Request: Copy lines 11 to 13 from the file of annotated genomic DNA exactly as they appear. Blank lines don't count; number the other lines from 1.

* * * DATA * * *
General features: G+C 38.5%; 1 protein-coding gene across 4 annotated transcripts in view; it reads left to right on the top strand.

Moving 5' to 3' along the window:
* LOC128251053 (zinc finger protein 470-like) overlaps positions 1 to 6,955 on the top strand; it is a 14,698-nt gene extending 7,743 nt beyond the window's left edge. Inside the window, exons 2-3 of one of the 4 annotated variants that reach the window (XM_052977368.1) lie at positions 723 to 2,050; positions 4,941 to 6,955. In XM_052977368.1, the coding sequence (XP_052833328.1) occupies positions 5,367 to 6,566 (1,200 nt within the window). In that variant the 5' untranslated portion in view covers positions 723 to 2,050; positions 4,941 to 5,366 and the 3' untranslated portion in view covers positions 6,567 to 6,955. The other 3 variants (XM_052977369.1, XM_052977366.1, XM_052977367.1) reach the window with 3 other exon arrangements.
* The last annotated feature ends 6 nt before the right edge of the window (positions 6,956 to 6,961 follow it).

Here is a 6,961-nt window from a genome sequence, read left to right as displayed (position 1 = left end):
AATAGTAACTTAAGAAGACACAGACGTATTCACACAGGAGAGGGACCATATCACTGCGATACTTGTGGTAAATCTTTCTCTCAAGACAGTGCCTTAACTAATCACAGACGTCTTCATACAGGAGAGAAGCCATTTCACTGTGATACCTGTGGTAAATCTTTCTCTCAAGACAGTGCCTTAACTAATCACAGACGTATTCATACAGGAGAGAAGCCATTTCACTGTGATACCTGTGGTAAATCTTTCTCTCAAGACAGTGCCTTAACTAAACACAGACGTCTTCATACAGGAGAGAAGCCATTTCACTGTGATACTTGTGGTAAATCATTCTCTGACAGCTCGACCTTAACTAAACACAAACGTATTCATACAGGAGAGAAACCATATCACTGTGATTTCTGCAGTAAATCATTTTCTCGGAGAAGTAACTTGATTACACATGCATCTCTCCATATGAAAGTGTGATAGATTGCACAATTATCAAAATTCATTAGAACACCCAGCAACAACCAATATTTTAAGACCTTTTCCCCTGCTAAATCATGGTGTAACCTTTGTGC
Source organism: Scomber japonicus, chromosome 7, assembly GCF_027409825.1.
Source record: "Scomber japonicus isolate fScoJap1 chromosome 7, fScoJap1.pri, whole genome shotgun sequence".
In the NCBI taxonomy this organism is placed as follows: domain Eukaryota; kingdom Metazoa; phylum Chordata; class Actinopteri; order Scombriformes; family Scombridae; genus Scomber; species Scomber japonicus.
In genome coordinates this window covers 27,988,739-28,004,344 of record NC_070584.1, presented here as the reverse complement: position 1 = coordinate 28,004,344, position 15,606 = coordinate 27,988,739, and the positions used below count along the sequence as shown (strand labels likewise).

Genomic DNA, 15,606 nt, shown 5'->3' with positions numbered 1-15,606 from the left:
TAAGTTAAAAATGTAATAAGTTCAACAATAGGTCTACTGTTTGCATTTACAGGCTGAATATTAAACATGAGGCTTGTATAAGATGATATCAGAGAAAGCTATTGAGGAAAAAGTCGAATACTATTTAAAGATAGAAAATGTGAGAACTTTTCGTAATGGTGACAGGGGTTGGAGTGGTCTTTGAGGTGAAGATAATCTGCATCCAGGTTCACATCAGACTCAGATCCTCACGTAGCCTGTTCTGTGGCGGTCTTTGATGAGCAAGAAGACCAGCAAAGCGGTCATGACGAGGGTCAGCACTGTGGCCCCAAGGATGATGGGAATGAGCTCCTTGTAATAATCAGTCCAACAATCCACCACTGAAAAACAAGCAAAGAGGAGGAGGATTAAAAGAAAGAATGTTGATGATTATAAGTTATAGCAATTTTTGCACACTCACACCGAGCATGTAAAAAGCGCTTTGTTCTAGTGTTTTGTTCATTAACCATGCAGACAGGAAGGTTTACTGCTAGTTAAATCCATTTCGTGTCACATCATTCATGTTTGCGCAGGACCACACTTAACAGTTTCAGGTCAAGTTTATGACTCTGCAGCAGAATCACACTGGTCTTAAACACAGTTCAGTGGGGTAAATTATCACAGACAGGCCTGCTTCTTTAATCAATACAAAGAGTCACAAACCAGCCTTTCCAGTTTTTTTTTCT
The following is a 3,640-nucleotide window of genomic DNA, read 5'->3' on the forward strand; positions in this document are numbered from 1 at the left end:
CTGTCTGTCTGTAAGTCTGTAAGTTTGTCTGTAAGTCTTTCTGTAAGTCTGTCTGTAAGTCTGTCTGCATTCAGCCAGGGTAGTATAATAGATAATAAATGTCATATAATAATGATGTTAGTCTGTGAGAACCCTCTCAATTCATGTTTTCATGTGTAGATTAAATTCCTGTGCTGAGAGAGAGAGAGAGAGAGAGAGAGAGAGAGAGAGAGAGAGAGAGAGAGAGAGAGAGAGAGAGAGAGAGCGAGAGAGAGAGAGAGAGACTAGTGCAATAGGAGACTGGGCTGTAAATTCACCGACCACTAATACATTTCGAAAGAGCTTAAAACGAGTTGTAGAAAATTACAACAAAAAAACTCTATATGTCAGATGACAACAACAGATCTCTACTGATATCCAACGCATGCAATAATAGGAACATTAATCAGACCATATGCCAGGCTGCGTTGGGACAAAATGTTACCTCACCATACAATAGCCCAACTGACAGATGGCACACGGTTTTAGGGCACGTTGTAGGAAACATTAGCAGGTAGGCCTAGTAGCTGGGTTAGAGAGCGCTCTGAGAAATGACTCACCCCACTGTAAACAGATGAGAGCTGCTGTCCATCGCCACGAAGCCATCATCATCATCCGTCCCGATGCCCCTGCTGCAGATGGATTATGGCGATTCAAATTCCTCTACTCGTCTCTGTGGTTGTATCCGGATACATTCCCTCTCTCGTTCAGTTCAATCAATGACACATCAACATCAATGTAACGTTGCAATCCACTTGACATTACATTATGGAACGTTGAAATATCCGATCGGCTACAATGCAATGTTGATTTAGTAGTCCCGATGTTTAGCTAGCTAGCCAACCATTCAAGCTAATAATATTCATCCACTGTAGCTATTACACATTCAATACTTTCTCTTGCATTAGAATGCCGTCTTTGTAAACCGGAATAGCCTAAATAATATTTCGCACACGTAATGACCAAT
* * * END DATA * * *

Genomic DNA, 15,606 nt, shown 5'->3' with positions numbered 1-15,606 from the left:
TAAGTTAAAAATGTAATAAGTTCAACAATAGGTCTACTGTTTGCATTTACAGGCTGAATATTAAACATGAGGCTTGTATAAGATGATATCAGAGAAAGCTATTGAGGAAAAAGTCGAATACTATTTAAAGATAGAAAATGTGAGAACTTTTCGTAATGGTGACAGGGGTTGGAGTGGTCTTTGAGGTGAAGATAATCTGCATCCAGGTTCACATCAGACTCAGATCCTCACGTAGCCTGTTCTGTGGCGGTCTTTGATGAGCAAGAAGACCAGCAAAGCGGTCATGACGAGGGTCAGCACTGTGGCCCCAAGGATGATGGGAATGAGCTCCTTGTAATAATCAGTCCAACAATCCACCACTGAAAAACAAGCAAAGAGGAGGAGGATTAAAAGAAAGAATGTTGATGATTATAAGTTATAGCAATTTTTGCACACTCACACCGAGCATGTAAAAAGCGCTTTGTTCTAGTGTTTTGTTCATTAACCATGCAGACAGGAAGGTTTACTGCTAGTTAAATCCATTTCGTGTCACATCATTCATGTTTGCGCAGGACCACACTTAACAGTTTCAGGTCAAGTTTATGACTCTGCAGCAGAATCACACTGGTCTTAAACACAGTTCAGTGGGGTAAATTATCACAGACAGGCCTGCTTCTTTAATCAATACAAAGAGTCACAAACCAGCCTTTCCAGTTTTTTTTTCT
The following is a 3,640-nucleotide window of genomic DNA, read 5'->3' on the forward strand; positions in this document are numbered from 1 at the left end: